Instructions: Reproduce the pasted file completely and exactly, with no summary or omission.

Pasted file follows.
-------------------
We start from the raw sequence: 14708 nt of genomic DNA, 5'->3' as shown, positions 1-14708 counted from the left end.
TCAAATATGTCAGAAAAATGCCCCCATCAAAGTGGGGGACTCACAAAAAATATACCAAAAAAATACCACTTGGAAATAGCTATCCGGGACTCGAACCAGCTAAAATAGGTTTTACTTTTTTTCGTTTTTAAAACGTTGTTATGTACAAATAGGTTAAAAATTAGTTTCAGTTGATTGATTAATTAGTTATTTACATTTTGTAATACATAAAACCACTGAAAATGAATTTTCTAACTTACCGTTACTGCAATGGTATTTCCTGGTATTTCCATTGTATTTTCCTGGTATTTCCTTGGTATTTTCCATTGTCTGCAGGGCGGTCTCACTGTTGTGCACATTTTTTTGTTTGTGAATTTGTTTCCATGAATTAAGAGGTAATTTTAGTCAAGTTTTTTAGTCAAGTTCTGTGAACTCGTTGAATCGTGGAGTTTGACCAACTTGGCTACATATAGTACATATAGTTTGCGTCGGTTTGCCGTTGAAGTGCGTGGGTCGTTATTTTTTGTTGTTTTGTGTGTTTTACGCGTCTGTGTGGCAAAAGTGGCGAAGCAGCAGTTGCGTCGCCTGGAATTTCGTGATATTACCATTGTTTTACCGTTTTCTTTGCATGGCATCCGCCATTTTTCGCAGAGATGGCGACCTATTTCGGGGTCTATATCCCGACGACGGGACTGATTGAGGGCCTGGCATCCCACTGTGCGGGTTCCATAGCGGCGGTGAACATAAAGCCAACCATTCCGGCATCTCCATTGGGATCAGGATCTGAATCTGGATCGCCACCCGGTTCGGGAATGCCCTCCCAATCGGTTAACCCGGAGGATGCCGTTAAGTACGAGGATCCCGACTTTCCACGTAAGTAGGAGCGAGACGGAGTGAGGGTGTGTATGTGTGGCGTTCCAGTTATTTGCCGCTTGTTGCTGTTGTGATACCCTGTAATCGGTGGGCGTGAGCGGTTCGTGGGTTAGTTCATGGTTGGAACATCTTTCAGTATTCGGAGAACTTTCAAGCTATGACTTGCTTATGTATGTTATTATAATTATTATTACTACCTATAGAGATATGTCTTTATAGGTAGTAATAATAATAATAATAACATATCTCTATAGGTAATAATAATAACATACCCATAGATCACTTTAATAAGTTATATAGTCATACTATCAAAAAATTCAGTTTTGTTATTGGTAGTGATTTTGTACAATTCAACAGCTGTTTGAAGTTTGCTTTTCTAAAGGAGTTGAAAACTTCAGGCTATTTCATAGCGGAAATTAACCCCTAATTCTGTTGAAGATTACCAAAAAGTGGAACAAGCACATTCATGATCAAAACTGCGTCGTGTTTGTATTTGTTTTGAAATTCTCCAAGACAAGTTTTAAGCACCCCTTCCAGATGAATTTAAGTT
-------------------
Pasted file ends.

We start from the raw sequence: 14708 nt of genomic DNA, 5'->3' as shown, positions 1-14708 counted from the left end.
TCAAATATGTCAGAAAAATGCCCCCATCAAAGTGGGGGACTCACAAAAAATATACCAAAAAAATACCACTTGGAAATAGCTATCCGGGACTCGAACCAGCTAAAATAGGTTTTACTTTTTTTCGTTTTTAAAACGTTGTTATGTACAAATAGGTTAAAAATTAGTTTCAGTTGATTGATTAATTAGTTATTTACATTTTGTAATACATAAAACCACTGAAAATGAATTTTCTAACTTACCGTTACTGCAATGGTATTTCCTGGTATTTCCATTGTATTTTCCTGGTATTTCCTTGGTATTTTCCATTGTCTGCAGGGCGGTCTCACTGTTGTGCACATTTTTTTGTTTGTGAATTTGTTTCCATGAATTAAGAGGTAATTTTAGTCAAGTTTTTTAGTCAAGTTCTGTGAACTCGTTGAATCGTGGAGTTTGACCAACTTGGCTACATATAGTACATATAGTTTGCGTCGGTTTGCCGTTGAAGTGCGTGGGTCGTTATTTTTTGTTGTTTTGTGTGTTTTACGCGTCTGTGTGGCAAAAGTGGCGAAGCAGCAGTTGCGTCGCCTGGAATTTCGTGATATTACCATTGTTTTACCGTTTTCTTTGCATGGCATCCGCCATTTTTCGCAGAGATGGCGACCTATTTCGGGGTCTATATCCCGACGACGGGACTGATTGAGGGCCTGGCATCCCACTGTGCGGGTTCCATAGCGGCGGTGAACATAAAGCCAACCATTCCGGCATCTCCATTGGGATCAGGATCTGAATCTGGATCGCCACCCGGTTCGGGAATGCCCTCCCAATCGGTTAACCCGGAGGATGCCGTTAAGTACGAGGATCCCGACTTTCCACGTAAGTAGGAGCGAGACGGAGTGAGGGTGTGTATGTGTGGCGTTCCAGTTATTTGCCGCTTGTTGCTGTTGTGATACCCTGTAATCGGTGGGCGTGAGCGGTTCGTGGGTTAGTTCATGGTTGGAACATCTTTCAGTATTCGGAGAACTTTCAAGCTATGACTTGCTTATGTATGTTATTATAATTATTATTACTACCTATAGAGATATGTCTTTATAGGTAGTAATAATAATAATAATAACATATCTCTATAGGTAATAATAATAACATACCCATAGATCACTTTAATAAGTTATATAGTCATACTATCAAAAAATTCAGTTTTGTTATTGGTAGTGATTTTGTACAATTCAACAGCTGTTTGAAGTTTGCTTTTCTAAAGGAGTTGAAAACTTCAGGCTATTTCATAGCGGAAATTAACCCCTAATTCTGTTGAAGATTACCAAAAAGTGGAACAAGCACATTCATGATCAAAACTGCGTCGTGTTTGTATTTGTTTTGAAATTCTCCAAGACAAGTTTTAAGCACCCCTTCCAGATGAATTTAAGTT